WEDNESDAY 30 OCTOBER 2002
Andrew Bennett, in the Chair
Memoranda submitted by Yorkon and John Miles
Examination of Witnesses
MR KEITH BLANSHARD, Director & General Manager, and MR MIKE SHERWOOD, Marketing Officer, Yorkon; and MR JOHN MILES, formerly Member of the Housing Forum, Board and Chairman Off-Site Working Party, examined.
(Mr Blanshard) I am Keith Blanshard from Yorkon Limited.
(Mr Sherwood) Mike Sherwood from Yorkon Limited.
(Mr Miles) John Miles from ARUP.
Chairman: Do any of you want to say anything by way of introduction or are you happy for us to go straight to questions? Then we will go straight to questions.
(Mr Blanshard) First of all, off-site manufacturing has an incredible amount of opportunity to actually deliver things in half the time with the right quality. You actually mentioned the words "temporary homes" but that is not something which Yorkon has concentrated on, it has really been looking at modular construction, using steel frame and actually producing rooms down the production line in the same way as you produce cars. So, as far as opportunity is concerned, it is considerable. It really depends on how much investment the commercial world is prepared to put into it.
(Mr Miles) I would only add to that from a different perspective, the opportunity is to fulfill the need, which really comes about because the industry as it is currently structured probably does not have the capacity to fulfil the need, so there is a need to do it in a different way. The bottom line is that there is lots of opportunity for high quality permanent jobs. Temporary housing is not particularly high on that agenda.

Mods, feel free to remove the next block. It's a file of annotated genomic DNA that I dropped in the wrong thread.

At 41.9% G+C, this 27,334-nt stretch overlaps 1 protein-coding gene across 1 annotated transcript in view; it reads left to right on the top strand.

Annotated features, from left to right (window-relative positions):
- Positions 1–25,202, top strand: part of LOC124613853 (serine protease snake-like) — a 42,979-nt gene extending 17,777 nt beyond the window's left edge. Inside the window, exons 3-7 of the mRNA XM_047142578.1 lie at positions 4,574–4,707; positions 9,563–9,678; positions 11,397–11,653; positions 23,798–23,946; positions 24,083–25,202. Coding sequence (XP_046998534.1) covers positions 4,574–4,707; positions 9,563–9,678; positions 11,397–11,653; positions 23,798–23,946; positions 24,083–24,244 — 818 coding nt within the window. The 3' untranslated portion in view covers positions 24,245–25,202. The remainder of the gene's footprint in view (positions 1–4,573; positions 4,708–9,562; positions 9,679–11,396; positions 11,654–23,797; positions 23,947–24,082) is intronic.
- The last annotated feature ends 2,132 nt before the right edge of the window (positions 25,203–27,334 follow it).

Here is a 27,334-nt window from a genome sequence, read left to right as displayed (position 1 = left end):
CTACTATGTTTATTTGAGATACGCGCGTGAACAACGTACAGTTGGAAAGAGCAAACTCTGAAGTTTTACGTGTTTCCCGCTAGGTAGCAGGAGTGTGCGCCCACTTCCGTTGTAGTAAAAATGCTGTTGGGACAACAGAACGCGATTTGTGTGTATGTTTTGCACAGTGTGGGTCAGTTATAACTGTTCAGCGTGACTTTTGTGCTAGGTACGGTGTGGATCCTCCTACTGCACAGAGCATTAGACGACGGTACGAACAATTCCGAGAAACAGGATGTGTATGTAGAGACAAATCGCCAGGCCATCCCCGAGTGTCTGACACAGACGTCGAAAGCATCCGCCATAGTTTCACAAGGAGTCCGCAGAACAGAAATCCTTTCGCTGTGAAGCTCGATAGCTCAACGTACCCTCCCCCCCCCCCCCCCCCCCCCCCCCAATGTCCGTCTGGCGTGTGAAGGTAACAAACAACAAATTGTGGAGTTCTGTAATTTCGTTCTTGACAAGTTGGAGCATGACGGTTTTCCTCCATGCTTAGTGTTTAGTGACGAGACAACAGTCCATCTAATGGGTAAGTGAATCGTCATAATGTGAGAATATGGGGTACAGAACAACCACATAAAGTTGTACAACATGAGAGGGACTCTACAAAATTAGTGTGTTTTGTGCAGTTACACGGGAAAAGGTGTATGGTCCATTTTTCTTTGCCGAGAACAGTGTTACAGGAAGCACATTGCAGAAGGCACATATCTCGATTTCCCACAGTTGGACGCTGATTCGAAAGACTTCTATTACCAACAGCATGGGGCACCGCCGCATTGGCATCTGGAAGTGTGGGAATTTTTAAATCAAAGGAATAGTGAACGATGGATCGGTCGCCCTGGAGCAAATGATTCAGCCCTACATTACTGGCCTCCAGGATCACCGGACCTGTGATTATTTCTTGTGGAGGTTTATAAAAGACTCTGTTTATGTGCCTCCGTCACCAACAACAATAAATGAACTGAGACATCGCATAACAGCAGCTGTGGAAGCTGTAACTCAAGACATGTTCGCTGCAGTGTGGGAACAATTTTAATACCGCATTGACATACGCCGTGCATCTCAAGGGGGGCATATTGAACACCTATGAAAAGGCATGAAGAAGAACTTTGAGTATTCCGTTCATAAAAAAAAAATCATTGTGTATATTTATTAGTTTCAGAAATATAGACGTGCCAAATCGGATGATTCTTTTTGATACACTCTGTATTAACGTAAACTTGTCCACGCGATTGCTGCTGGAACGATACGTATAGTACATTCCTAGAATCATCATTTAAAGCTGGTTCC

(Mr Miles) As it stands at the moment, it does not have the capacity to deliver hundreds of thousands. It might stretch to a capacity of 10,000 or so. What we are looking at really is the opportunity to develop that industry in order that it can fulfill up to 100,000 or thereabouts, given that we expect the build rates in this country over the next 20 years to move upwards from 150,000 rather than downwards, and perhaps a signification portion of that volume could be built out of factories quite realistically to a very high standard.
(Mr Blanshard) We have committed ourselves to a leap of faith. We have put a new production line down for producing 600 apartments a year. That is very small in relation to what John Miles is saying but it is a demonstration of the future.
(Mr Sherwood) Up to now, only a certain number of players out there have been prepared to put their toe in the water, so to speak, but we certainly believe that it has been proved to those who have that they have made the right choice and that they are happy with what they have received, but it is only a few players who have been prepared to do it so far.
(Mr Sherwood) That is correct.
(Mr Blanshard) It is not just the Housing Corporation, it is that you around this table need to enthuse about off-site manufacture. What we are not trying to do is copy traditional construction which is slow, out of date and pathetic really because the customers are always late with their builds. So, you need to enthuse about off-site manufacture and we need to encourage people -